Learning meters of Arabic and English poems with Recurrent Neural Networks: a step forward for language understanding and synthesis

arXiv.org Machine Learning

Recognizing a piece of writing as a poem or prose is usually easy for the majority of people; however, only specialists can determine which meter a poem belongs to. In this paper, we build Recurrent Neural Network (RNN) models that can classify poems according to their meters from plain text. The input text is encoded at the character level and directly fed to the models without feature handcrafting. This is a step forward for machine understanding and synthesis of languages in general, and Arabic language in particular. Among the 16 poem meters of Arabic and the 4 meters of English the networks were able to correctly classify poem with an overall accuracy of 96.38\% and 82.31\% respectively. The poem datasets used to conduct this research were massive, over 1.5 million of verses, and were crawled from different nontechnical sources, almost Arabic and English literature sites, and in different heterogeneous and unstructured formats. These datasets are now made publicly available in clean, structured, and documented format for other future research. To the best of the authors' knowledge, this research is the first to address classifying poem meters in a machine learning approach, in general, and in RNN featureless based approach, in particular. In addition, the dataset is the first publicly available dataset ready for the purpose of future computational research.


Towards Active Event Recognition

AAAI Conferences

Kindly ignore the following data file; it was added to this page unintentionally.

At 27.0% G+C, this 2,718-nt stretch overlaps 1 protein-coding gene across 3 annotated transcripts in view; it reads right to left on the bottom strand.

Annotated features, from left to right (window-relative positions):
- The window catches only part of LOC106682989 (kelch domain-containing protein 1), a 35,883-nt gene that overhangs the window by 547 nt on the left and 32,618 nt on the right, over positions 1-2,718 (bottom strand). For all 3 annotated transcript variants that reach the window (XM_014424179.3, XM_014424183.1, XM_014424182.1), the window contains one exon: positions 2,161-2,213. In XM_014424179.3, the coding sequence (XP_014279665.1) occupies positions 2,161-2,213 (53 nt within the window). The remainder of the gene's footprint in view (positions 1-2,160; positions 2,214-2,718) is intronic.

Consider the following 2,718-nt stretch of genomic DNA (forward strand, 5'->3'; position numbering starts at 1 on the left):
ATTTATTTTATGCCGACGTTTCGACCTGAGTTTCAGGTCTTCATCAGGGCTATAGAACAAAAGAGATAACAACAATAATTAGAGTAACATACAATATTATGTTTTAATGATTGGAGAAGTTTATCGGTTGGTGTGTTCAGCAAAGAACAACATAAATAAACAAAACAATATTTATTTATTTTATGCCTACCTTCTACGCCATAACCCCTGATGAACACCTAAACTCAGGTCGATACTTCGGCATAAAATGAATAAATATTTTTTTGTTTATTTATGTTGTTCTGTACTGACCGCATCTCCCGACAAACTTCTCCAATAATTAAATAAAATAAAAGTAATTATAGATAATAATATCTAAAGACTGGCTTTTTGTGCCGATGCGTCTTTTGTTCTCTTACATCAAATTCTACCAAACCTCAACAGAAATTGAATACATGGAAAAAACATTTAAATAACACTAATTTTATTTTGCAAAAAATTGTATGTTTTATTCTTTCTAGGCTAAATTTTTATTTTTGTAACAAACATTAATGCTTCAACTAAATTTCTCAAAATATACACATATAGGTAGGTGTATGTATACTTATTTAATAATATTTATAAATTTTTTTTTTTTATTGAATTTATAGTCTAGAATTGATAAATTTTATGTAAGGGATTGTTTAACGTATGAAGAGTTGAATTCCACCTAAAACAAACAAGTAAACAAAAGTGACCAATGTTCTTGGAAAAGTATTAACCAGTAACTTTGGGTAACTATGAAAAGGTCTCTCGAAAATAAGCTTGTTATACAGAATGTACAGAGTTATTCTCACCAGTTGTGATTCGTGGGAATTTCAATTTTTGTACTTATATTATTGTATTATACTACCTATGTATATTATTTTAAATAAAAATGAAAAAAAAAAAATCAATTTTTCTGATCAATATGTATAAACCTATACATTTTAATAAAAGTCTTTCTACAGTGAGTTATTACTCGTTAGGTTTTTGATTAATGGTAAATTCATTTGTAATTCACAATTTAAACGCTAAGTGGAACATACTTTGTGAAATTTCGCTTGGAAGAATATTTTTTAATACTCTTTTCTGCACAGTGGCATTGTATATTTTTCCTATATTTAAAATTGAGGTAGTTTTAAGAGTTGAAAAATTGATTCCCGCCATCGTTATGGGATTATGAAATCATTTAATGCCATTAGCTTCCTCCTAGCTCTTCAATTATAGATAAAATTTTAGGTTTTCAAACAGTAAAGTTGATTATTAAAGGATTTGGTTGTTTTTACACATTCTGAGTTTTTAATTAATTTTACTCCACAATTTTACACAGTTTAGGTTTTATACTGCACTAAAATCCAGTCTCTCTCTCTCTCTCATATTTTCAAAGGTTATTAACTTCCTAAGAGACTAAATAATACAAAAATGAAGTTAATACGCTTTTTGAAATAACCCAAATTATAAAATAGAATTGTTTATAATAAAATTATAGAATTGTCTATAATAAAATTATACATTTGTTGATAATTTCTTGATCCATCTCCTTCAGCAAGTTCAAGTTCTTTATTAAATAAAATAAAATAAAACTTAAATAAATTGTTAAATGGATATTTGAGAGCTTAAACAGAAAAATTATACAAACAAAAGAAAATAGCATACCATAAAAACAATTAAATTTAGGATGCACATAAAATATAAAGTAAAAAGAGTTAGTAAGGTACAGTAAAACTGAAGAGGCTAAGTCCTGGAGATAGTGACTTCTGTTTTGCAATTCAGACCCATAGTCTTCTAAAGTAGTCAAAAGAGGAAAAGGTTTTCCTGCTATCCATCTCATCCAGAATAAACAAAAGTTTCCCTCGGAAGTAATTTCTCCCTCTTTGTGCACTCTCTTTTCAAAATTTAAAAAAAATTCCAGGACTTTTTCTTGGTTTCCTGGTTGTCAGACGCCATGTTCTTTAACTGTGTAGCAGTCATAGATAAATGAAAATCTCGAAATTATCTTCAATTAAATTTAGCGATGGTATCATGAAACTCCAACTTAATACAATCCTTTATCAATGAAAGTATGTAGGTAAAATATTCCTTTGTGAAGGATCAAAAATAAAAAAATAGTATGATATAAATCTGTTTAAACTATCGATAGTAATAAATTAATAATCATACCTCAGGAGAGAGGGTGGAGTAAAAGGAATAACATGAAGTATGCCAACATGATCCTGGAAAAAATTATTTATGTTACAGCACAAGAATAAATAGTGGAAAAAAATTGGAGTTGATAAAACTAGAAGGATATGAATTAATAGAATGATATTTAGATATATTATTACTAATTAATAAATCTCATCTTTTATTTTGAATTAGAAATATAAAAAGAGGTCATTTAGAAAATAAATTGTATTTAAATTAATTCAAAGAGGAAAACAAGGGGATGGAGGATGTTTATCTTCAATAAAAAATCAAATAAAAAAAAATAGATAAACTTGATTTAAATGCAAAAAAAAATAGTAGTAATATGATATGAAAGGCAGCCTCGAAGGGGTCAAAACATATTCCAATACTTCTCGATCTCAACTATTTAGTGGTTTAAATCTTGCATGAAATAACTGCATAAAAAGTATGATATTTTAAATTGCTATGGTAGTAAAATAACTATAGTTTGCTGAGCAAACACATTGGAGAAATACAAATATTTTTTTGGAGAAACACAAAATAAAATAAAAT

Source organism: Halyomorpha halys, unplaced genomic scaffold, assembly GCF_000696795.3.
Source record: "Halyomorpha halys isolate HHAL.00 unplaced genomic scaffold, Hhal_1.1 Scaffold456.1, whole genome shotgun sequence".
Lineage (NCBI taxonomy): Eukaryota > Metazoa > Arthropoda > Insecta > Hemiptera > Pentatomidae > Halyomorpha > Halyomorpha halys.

Directing robot attention to recognise activities and to anticipate events like goal-directed actions is a crucial skill for human-robot interaction. Unfortunately, issues like intrinsic time constraints, the spatially distributed nature of the entailed information sources, and the existence of a multitude of unobservable states affecting the system, like latent intentions, have long rendered achievement of such skills a rather elusive goal. The problem tests the limits of current attention control systems. It requires an integrated solution for tracking, exploration and recognition, which traditionally have been seen as separate problems in active vision.We propose a probabilistic generative framework based on a mixture of Kalman filters and information gain maximisation that uses predictions in both recognition and attention-control. This framework can efficiently use the observations of one element in a dynamic environment to provide information on other elements, and consequently enables guided exploration.Interestingly, the sensors-control policy, directly derived from first principles, represents the intuitive trade-off between finding the most discriminative clues and maintaining overall awareness.Experiments on a simulated humanoid robot observing a human executing goal-oriented actions demonstrated improvement on recognition time and precision over baseline systems.